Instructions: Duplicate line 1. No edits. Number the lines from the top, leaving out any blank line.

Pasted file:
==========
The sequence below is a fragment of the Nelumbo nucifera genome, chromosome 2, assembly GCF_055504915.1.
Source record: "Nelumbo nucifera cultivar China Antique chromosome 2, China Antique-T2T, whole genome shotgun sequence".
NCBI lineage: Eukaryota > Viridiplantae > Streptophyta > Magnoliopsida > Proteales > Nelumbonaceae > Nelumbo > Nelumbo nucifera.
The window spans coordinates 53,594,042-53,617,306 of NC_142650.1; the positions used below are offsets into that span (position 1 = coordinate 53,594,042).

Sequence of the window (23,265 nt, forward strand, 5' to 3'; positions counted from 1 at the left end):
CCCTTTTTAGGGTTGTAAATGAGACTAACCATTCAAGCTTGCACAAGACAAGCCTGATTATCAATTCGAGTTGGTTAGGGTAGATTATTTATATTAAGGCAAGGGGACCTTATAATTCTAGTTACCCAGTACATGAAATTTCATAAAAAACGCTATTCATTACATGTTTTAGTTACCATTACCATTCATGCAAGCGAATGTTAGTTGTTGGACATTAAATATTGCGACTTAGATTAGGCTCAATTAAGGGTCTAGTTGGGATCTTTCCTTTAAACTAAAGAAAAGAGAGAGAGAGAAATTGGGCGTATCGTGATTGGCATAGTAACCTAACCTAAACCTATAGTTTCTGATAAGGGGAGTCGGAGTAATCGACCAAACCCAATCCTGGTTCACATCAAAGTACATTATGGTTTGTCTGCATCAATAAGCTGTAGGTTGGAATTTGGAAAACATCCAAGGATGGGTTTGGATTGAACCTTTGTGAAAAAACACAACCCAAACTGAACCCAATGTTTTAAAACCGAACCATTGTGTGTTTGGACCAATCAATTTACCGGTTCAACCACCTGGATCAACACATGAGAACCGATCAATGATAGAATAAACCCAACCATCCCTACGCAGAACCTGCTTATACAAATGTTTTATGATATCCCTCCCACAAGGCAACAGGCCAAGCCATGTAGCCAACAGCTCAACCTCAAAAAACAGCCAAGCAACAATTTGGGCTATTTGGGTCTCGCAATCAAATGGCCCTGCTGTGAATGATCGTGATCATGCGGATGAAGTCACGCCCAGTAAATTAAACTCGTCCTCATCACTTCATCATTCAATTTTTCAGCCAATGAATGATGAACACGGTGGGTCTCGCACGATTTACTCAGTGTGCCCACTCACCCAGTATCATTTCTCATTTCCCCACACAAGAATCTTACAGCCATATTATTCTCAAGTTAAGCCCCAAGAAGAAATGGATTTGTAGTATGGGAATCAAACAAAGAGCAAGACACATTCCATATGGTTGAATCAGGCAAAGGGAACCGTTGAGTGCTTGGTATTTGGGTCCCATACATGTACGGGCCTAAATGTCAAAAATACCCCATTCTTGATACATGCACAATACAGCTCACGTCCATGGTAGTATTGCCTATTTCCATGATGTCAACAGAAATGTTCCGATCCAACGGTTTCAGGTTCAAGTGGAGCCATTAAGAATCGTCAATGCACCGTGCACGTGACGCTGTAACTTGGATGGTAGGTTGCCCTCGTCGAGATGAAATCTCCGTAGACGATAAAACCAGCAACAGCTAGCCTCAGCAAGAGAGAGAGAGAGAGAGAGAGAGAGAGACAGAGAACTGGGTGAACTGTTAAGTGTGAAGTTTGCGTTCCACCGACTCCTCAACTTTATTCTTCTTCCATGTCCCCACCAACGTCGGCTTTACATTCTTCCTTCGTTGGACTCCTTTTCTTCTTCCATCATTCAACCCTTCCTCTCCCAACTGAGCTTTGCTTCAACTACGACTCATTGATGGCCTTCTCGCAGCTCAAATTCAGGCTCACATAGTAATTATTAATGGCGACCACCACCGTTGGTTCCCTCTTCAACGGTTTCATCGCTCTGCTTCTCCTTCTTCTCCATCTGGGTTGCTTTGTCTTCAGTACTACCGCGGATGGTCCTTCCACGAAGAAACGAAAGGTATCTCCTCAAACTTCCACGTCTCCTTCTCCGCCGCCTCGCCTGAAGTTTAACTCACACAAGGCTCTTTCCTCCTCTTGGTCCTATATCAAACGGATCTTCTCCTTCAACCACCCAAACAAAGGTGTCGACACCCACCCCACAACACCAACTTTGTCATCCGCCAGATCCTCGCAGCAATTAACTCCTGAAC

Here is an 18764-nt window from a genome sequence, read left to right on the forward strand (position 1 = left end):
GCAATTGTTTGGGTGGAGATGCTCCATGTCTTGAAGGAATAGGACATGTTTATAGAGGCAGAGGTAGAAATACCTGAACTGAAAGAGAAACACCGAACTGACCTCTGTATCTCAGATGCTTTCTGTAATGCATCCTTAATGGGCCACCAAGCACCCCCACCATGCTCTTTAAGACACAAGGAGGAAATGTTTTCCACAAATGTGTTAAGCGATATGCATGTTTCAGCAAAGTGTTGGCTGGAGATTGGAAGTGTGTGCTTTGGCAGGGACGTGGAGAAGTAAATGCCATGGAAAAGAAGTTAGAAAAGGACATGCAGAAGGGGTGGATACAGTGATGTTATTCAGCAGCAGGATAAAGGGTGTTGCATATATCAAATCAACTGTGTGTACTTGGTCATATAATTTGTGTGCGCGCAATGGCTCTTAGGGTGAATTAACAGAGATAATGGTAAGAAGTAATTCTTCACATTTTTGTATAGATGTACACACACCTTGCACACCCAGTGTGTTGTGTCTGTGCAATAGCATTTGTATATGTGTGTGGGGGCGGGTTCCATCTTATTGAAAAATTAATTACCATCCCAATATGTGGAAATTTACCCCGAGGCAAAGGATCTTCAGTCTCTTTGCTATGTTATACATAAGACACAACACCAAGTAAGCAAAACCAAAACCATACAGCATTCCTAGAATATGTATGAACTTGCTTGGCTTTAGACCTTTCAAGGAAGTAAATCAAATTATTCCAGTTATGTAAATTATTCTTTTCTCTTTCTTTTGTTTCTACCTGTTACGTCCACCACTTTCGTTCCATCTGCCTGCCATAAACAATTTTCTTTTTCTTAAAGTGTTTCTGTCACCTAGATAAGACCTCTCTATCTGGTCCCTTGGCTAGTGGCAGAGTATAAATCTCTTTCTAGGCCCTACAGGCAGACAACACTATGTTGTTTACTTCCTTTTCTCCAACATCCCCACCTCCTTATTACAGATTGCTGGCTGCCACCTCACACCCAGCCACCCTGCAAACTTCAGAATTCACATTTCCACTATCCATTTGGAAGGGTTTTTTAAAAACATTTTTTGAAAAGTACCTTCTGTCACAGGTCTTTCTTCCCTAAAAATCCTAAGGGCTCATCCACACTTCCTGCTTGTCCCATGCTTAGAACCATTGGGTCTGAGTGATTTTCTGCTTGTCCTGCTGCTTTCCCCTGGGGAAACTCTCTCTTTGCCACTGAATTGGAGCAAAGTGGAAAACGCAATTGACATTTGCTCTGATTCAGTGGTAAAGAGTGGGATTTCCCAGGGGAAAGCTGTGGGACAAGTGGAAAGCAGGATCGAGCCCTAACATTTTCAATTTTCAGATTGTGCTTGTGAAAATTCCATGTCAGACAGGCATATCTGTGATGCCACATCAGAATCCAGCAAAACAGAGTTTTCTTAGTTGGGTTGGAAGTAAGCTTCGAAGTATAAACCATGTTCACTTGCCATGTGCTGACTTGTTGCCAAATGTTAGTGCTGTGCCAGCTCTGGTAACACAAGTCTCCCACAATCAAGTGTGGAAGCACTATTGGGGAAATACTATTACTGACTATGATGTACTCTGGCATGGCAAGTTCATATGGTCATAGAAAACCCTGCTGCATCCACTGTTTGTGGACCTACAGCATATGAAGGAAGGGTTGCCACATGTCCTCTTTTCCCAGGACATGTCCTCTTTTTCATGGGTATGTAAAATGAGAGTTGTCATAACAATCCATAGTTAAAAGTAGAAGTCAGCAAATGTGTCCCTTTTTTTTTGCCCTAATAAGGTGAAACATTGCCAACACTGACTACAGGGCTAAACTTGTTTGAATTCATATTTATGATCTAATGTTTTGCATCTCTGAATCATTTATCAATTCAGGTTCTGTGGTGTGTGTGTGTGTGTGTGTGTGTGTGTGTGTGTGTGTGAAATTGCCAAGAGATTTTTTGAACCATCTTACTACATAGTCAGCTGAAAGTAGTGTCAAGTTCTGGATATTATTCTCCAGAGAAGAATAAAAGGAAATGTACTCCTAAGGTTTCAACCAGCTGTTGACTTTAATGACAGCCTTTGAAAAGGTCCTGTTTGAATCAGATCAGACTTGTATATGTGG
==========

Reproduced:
The sequence below is a fragment of the Nelumbo nucifera genome, chromosome 2, assembly GCF_055504915.1.